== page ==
Rahul July 4, 2006 at 7:56

Just one question
Have anybody seen the explaination of why earth is tilted 23 degrees on axis and saturn at 90 degrees?

Administrator July 4, 2006 at 9:51

Saturn’s axial tilt is 26.7 degrees. I think you have Uranus in mind, where the tilt is indeed extreme at over 97 degrees. And what I’ve always heard as the explanation was a primordial impact that caused this drastic change, though if there are other theories out there, I’d also like to hear about them.

James April 5, 2007 at 11:26

Acually the axis of saturn is 26.8 degrees.

Caitlin April 9, 2007 at 20:29

i dont think that Pluto is a real planet because it is so cold it wouldn’t have enough strengh to hold it’s own parts because it is so cold! i also think that Sedena is a real planet i don’t know why but i think it really is!

Adam April 10, 2007 at 4:51

Hi Caitlin

Cold doesn’t affect gravity, but it does make holding on to gases, like nitrogen and methane, a lot easier. The warmer gases are, the faster their molecules move, and to hold on to them a planet’s gravity has to be stronger.

Over all Sedna is smaller than Pluto and less able to hold onto any gases it might have. Both are now called dwarf planets, which has nothing to do with what they are and more to do with how they affect smaller objects around them. A planet, like Earth or Jupiter, tells all the smaller objects around it where to go with its gravity – it is gravitationally dominant. Pluto, Sedna, Eris and Ceres, plus the other dwarf planets, are too small to do that in their orbits and so they’ve been given a new name to make a clear distinction.

Keep learning, you’re asking good questions!

Edg Duveyoung April 10, 2007 at 9:31

I bet that if Mercury was as small as Pluto, it would still be called a planet by the same folks who dumped Pluto into secondary status.

Maybe 30 years from now, Pluto will be a planet again — the world, the entire world, has been taught “officially” in public schools that Pluto is a planet, and like the attempt to change America and make it use the metric system, anti-pluto-ists might find that a cultural momentum resists the new classification enough that, later, down the line, the popular media will be typically using the word planet just as much as miles, yards, feet and inches are still used today.

Edg

ljk April 10, 2007 at 9:54

Pluto is a Kuiper Belt Object that was mislabeled almost from the
moment of its discovery in 1930. We didn’t find any other KBOs
until 1992, but they were suspected for years.

Pluto is smaller than Earth’s moon, it has a very eccentric orbit
compared to the eight main planets, there is at least one other
KBO larger than it with several more nearly as large, plus it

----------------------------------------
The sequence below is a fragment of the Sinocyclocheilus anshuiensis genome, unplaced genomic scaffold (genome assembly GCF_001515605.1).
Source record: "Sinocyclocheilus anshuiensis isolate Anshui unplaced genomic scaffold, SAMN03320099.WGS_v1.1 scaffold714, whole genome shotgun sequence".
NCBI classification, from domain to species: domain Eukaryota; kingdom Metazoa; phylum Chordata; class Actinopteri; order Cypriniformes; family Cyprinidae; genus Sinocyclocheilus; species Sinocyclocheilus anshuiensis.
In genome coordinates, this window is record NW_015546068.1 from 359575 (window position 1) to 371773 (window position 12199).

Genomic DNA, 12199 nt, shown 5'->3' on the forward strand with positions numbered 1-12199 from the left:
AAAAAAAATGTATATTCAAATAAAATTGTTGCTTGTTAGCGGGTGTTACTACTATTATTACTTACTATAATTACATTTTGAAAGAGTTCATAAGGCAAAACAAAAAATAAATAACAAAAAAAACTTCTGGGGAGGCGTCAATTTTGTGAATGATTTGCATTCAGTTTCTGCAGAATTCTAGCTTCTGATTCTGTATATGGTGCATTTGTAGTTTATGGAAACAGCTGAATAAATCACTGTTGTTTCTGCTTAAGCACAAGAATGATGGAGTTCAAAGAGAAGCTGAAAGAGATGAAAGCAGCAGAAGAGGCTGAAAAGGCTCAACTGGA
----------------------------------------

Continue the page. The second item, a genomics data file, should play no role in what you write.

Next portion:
swims around Sol in the same region as most of the KBOs. Had
Pluto been discovered in the last decade or so, it would have
been called a KBO and not a major planet.

To still call Pluto a planet with our current knowledge is pure
nostalgia. Besides, the KBOs are fascinating worlds in themselves
and worthy of study by space probes, in case anyone is worried
about that not happening just because Pluto is not a planet.

Recall that the early space probes were meant to study primarily
the major planets, but in the cases of the Jovian worlds, their moons
were found to be just as fascinating and often moreso. Now places
like Europa, Enceladus, and Titan merit their own missions.

The day that answers to science questions are chosen by popular
vote like some kind of American Idol contest is the day we have
gone back to a theocracy, or worse.

Edg Duveyoung April 10, 2007 at 10:12

ljk,

Just to be sure I’ve communicated. I’m not invested in Pluto being called a planet — I was merely noting that maybe the new classification will have a long hard slog, before the present “psychic momentum” that the masses currently have behind the, now knee jerk, built in, automatic use of the word “planet” when Pluto is mentioned. “Kuiper Belt Object” just doesn’t roll off the tongue, ya know?

I read and post at several astronomy sites, and, frankly, the memberships are small, and the posts are not all that frequent, even with Hubble and the rovers creating headlines with a nice regularity, not many folks are studying astronomy — the masses are not paying attention! It’s going to be a long while before Pluto’s proper classification becomes common knowledge to such a degree that people begin to self-correct when the word comes to their minds.

I still reach for a Kleenex, not a tissue, ya know?

Edg

Comments on this entry are closed.